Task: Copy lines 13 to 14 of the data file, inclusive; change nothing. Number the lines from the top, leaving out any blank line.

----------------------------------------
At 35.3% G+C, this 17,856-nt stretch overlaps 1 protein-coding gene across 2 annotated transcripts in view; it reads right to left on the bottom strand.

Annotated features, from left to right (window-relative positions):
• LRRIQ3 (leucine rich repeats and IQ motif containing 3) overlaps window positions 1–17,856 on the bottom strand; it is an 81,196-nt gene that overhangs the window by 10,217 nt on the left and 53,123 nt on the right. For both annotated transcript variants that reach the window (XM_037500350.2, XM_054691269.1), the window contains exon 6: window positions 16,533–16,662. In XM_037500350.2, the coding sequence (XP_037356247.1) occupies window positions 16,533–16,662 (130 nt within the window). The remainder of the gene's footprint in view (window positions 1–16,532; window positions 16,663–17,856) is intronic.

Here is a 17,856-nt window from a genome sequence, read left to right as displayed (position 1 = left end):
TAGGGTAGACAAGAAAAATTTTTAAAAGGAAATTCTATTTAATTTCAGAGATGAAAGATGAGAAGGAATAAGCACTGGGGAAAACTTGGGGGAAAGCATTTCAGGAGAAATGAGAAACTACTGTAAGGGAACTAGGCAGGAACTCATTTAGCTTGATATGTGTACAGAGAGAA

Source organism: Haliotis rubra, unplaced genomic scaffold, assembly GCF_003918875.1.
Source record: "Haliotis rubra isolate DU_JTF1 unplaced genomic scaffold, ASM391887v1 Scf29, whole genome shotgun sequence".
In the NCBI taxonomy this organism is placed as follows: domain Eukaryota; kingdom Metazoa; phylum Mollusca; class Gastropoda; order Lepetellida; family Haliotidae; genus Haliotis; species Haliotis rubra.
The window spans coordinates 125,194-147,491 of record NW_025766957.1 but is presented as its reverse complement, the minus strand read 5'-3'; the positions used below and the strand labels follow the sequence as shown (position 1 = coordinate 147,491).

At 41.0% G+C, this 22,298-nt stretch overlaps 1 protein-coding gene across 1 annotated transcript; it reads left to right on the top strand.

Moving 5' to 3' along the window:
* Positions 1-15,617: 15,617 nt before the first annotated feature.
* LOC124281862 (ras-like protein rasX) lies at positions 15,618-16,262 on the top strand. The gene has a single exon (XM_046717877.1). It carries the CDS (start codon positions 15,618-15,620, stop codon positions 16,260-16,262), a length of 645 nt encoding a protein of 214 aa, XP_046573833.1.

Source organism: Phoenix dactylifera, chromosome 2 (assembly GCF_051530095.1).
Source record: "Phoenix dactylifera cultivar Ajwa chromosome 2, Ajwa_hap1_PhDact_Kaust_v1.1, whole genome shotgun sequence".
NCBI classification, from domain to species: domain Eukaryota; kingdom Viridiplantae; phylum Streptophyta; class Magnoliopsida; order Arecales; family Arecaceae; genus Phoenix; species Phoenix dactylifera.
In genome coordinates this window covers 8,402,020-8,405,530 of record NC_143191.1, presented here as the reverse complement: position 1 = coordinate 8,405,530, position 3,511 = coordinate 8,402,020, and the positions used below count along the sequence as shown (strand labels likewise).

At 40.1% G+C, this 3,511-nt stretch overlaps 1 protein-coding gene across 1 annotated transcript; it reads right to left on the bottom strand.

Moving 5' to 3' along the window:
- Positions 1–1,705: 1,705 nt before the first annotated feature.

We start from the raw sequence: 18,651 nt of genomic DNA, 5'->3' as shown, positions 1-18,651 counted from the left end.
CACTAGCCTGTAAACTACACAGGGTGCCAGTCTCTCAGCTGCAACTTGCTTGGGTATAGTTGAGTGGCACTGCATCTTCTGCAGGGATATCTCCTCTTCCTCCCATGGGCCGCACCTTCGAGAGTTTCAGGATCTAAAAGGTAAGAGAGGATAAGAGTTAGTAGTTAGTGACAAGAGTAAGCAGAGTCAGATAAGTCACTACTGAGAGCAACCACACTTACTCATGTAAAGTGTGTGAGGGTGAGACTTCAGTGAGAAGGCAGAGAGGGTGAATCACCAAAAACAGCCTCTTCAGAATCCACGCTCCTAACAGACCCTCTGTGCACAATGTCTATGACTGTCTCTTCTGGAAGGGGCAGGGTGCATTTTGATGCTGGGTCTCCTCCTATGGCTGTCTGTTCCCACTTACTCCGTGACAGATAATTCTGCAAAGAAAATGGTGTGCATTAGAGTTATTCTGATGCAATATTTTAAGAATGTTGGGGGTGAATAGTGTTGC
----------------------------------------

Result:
* LOC124281862 (ras-like protein rasX) lies at positions 15,618-16,262 on the top strand. The gene has a single exon (XM_046717877.1). It carries the CDS (start codon positions 15,618-15,620, stop codon positions 16,260-16,262), a length of 645 nt encoding a protein of 214 aa, XP_046573833.1.

Source organism: Phoenix dactylifera, chromosome 2 (assembly GCF_051530095.1).